As Scotland celebrates 2017 as the Year of History, Heritage and Archaeology, the John Muir Way is the ideal way to discover some of Scotland’s unique historic environment.
The 134 mile route – which stretches across Central Scotland - takes in castles, historic towns and villages, stunning coastal scenery as well as Scotland’s first national park, Loch Lomond and The Trossachs National Park.
The John Muir Way is a flagship project of the Central Scotland Green Network to commemorate the world-renowned conservationist and runs from Helensburgh in the west to Muir’s birthplace in Dunbar so walkers and cyclists can explore the country’s rich cultural heritage en route.
From Antonine’s Wall, Linlithgow Palace and Blackness Castle to Kinneil House and the Eagle Rock in Cramond, as well as Seton Collegiate Church and Tantallon Castle, the route takes in a wide and varied range of attractions that showcase some of Scotland’s remarkable history and heritage.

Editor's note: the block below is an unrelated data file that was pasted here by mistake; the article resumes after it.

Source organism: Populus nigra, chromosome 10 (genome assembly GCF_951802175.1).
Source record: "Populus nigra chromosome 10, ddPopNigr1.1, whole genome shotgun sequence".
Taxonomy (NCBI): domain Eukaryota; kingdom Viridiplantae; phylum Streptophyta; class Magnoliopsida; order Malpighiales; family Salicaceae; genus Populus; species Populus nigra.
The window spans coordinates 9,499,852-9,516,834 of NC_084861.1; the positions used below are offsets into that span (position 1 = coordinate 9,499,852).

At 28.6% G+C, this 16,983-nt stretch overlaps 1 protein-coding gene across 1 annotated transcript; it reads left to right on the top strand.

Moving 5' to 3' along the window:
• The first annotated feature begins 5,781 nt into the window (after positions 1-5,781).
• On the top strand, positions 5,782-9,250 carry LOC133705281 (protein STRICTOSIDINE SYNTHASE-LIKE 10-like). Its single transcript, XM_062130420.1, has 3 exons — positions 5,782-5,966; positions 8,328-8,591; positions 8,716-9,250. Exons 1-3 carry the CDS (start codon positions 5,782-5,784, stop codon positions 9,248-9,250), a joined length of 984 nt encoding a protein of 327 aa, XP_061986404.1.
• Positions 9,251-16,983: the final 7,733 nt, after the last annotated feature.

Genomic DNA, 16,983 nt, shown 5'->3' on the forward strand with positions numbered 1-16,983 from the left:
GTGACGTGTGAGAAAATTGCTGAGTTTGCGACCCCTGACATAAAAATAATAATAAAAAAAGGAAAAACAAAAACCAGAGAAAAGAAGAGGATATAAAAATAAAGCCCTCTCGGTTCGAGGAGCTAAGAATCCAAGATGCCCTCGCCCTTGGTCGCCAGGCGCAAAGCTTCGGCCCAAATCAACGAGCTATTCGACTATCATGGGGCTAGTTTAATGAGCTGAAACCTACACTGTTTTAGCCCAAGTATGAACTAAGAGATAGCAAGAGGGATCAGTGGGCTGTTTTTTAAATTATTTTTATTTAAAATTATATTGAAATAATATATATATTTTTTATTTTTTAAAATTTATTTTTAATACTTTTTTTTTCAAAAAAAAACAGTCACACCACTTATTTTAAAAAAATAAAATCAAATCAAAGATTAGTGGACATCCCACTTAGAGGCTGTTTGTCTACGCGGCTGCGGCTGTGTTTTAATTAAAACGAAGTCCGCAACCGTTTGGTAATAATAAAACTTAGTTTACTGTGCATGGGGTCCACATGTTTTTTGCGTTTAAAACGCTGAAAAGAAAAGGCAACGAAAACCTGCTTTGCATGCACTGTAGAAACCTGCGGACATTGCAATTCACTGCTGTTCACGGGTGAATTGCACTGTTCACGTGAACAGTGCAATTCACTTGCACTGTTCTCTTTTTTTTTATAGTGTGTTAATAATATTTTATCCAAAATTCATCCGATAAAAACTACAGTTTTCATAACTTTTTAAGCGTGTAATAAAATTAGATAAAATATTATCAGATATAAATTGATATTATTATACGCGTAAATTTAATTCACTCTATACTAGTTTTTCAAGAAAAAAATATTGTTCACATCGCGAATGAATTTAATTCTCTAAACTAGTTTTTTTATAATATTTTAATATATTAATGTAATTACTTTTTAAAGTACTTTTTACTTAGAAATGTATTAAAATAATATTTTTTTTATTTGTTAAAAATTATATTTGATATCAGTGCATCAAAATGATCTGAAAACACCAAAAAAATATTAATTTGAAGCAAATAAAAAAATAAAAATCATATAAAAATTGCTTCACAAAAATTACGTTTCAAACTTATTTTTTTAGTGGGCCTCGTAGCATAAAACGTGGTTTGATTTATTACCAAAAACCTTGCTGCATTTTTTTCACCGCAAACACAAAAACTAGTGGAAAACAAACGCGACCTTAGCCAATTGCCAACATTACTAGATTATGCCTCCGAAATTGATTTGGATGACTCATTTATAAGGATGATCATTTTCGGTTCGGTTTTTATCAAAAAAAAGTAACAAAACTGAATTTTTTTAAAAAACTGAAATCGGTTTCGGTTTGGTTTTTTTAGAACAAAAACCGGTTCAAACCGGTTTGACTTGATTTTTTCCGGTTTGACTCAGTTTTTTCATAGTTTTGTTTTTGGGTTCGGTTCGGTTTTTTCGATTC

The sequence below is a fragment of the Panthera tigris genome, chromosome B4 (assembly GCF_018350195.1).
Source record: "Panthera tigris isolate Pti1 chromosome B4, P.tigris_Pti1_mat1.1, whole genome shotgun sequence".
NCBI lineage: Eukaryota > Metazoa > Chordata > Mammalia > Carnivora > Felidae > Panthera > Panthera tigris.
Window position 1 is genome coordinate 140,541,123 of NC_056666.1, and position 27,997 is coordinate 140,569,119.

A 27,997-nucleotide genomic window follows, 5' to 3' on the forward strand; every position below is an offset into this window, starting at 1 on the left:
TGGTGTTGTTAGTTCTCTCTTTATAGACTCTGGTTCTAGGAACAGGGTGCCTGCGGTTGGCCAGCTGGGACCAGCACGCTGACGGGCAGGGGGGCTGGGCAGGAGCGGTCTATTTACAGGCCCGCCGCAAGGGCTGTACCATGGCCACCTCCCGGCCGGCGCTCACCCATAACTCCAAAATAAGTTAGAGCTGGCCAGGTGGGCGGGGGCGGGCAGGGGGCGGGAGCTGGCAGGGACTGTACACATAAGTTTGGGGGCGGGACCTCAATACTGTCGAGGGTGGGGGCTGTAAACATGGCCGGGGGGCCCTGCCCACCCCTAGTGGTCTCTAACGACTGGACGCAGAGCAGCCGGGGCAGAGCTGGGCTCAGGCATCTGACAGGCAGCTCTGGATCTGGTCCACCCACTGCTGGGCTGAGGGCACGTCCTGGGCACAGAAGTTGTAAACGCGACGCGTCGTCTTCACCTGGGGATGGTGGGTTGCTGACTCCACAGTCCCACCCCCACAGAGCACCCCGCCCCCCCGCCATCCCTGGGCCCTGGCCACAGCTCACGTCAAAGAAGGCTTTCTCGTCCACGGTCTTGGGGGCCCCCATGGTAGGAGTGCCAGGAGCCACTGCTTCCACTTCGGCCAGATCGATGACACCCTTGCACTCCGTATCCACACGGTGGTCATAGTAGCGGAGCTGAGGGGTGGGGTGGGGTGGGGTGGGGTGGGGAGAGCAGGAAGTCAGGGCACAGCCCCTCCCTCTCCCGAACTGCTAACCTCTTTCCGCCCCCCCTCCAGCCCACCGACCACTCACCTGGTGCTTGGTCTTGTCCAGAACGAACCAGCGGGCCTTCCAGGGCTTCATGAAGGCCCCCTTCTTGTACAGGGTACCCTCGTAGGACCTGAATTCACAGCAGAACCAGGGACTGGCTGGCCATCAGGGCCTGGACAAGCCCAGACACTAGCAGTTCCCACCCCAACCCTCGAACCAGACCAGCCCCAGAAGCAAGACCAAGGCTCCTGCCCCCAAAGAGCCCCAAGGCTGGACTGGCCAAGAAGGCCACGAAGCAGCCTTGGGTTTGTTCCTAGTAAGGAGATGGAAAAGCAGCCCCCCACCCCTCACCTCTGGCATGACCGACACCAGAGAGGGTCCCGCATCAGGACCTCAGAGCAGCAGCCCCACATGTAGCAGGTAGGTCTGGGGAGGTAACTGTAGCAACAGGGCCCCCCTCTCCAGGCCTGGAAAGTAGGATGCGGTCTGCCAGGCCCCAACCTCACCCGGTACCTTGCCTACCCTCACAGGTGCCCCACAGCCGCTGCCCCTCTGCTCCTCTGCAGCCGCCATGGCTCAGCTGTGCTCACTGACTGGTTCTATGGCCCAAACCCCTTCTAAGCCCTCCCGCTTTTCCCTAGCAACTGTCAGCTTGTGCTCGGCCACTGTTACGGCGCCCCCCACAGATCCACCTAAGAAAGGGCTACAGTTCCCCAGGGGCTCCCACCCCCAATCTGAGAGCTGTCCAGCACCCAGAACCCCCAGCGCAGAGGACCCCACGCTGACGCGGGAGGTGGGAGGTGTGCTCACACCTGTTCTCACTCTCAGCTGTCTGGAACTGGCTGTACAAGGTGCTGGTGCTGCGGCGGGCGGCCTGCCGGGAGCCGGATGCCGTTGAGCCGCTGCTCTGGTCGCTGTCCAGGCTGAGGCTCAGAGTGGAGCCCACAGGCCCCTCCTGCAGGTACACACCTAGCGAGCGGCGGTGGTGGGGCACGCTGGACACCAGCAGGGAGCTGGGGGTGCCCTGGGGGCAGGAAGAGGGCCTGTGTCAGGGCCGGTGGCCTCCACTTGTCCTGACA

Rosie Wylie, National Community and Tourism Manager at Historic Environment Scotland, said: “We are excited to be part of this multi-partner collaboration where history, heritage and nature come together.
“We look forward to welcoming visitors along the route and being a part of the wealth of activities linked with this great trail.”
Keith Geddes, Chair of the Central Scotland Green Network Trust – which drives forward the delivery of the CSGN, said: “It is fantastic to see Scotland recognising its rich and intriguing history, impressive cultural heritage and fascinating archaeology.
“Scots-born, John Muir is recognised worldwide for his work on conservation and particularly his role in the national parks in America and he remains an influential character, particularly in today’s climate of environmental awareness.
“What better way to explore and celebrate Scotland than through a route designed to celebrate the philosophy and achievements of John Muir.”